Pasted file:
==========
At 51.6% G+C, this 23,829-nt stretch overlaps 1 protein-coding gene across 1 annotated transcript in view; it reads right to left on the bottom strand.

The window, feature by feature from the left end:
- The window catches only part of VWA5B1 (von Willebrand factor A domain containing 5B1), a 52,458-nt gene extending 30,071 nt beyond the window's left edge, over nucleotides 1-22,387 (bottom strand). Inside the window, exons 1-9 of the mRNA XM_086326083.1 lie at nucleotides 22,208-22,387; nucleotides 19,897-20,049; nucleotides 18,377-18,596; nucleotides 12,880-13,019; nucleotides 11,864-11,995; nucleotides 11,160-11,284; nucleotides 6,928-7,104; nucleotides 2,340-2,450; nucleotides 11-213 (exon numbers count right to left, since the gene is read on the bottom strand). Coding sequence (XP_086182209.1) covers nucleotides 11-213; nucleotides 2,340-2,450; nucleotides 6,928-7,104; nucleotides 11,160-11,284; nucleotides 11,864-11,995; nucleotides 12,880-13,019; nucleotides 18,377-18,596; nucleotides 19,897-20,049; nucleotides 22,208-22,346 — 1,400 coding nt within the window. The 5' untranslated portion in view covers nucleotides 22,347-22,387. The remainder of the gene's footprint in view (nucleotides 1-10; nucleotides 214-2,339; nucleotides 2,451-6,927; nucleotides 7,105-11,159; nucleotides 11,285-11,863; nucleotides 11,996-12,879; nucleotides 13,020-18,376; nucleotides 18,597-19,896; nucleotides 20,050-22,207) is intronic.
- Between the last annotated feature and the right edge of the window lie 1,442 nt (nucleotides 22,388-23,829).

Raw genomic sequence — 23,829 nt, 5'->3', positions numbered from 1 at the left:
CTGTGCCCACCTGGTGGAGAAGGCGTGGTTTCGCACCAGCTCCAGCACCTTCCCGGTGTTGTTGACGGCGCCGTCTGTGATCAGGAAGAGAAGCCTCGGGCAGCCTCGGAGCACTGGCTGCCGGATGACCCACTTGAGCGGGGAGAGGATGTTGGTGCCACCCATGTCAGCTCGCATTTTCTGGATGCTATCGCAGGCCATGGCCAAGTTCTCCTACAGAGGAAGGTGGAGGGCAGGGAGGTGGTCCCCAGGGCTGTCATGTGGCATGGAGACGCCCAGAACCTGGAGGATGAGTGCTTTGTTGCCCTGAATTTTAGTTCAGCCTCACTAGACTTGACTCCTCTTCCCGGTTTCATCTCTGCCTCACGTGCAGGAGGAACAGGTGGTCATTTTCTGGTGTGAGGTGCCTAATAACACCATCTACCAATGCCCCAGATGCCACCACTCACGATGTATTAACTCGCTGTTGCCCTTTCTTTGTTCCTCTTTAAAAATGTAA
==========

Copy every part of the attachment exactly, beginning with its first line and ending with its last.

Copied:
At 51.6% G+C, this 23,829-nt stretch overlaps 1 protein-coding gene across 1 annotated transcript in view; it reads right to left on the bottom strand.

The window, feature by feature from the left end:
- The window catches only part of VWA5B1 (von Willebrand factor A domain containing 5B1), a 52,458-nt gene extending 30,071 nt beyond the window's left edge, over nucleotides 1-22,387 (bottom strand). Inside the window, exons 1-9 of the mRNA XM_086326083.1 lie at nucleotides 22,208-22,387; nucleotides 19,897-20,049; nucleotides 18,377-18,596; nucleotides 12,880-13,019; nucleotides 11,864-11,995; nucleotides 11,160-11,284; nucleotides 6,928-7,104; nucleotides 2,340-2,450; nucleotides 11-213 (exon numbers count right to left, since the gene is read on the bottom strand). Coding sequence (XP_086182209.1) covers nucleotides 11-213; nucleotides 2,340-2,450; nucleotides 6,928-7,104; nucleotides 11,160-11,284; nucleotides 11,864-11,995; nucleotides 12,880-13,019; nucleotides 18,377-18,596; nucleotides 19,897-20,049; nucleotides 22,208-22,346 — 1,400 coding nt within the window. The 5' untranslated portion in view covers nucleotides 22,347-22,387. The remainder of the gene's footprint in view (nucleotides 1-10; nucleotides 214-2,339; nucleotides 2,451-6,927; nucleotides 7,105-11,159; nucleotides 11,285-11,863; nucleotides 11,996-12,879; nucleotides 13,020-18,376; nucleotides 18,597-19,896; nucleotides 20,050-22,207) is intronic.
- Between the last annotated feature and the right edge of the window lie 1,442 nt (nucleotides 22,388-23,829).

Raw genomic sequence — 23,829 nt, 5'->3', positions numbered from 1 at the left:
CTGTGCCCACCTGGTGGAGAAGGCGTGGTTTCGCACCAGCTCCAGCACCTTCCCGGTGTTGTTGACGGCGCCGTCTGTGATCAGGAAGAGAAGCCTCGGGCAGCCTCGGAGCACTGGCTGCCGGATGACCCACTTGAGCGGGGAGAGGATGTTGGTGCCACCCATGTCAGCTCGCATTTTCTGGATGCTATCGCAGGCCATGGCCAAGTTCTCCTACAGAGGAAGGTGGAGGGCAGGGAGGTGGTCCCCAGGGCTGTCATGTGGCATGGAGACGCCCAGAACCTGGAGGATGAGTGCTTTGTTGCCCTGAATTTTAGTTCAGCCTCACTAGACTTGACTCCTCTTCCCGGTTTCATCTCTGCCTCACGTGCAGGAGGAACAGGTGGTCATTTTCTGGTGTGAGGTGCCTAATAACACCATCTACCAATGCCCCAGATGCCACCACTCACGATGTATTAACTCGCTGTTGCCCTTTCTTTGTTCCTCTTTAAAAATGTAA